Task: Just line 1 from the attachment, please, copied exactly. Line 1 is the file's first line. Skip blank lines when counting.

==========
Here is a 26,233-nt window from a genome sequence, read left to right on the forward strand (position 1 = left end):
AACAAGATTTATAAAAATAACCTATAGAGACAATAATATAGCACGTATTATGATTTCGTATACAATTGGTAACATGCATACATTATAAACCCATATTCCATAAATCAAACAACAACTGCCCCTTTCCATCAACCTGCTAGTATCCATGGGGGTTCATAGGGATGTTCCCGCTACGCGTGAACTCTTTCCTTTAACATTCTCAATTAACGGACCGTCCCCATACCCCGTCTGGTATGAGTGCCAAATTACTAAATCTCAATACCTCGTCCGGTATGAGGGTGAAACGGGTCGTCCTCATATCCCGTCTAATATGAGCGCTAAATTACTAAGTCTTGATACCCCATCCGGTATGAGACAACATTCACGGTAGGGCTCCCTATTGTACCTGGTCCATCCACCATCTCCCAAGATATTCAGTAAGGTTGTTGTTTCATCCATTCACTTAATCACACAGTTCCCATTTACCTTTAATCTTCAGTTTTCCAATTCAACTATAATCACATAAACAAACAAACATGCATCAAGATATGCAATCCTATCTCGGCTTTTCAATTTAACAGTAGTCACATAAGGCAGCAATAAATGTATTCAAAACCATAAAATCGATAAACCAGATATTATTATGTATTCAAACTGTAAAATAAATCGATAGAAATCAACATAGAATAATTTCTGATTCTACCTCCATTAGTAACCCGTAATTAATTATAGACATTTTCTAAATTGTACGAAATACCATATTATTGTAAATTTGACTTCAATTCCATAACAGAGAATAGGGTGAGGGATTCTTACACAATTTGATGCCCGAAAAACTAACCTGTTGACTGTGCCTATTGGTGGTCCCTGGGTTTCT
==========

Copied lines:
Here is a 26,233-nt window from a genome sequence, read left to right on the forward strand (position 1 = left end):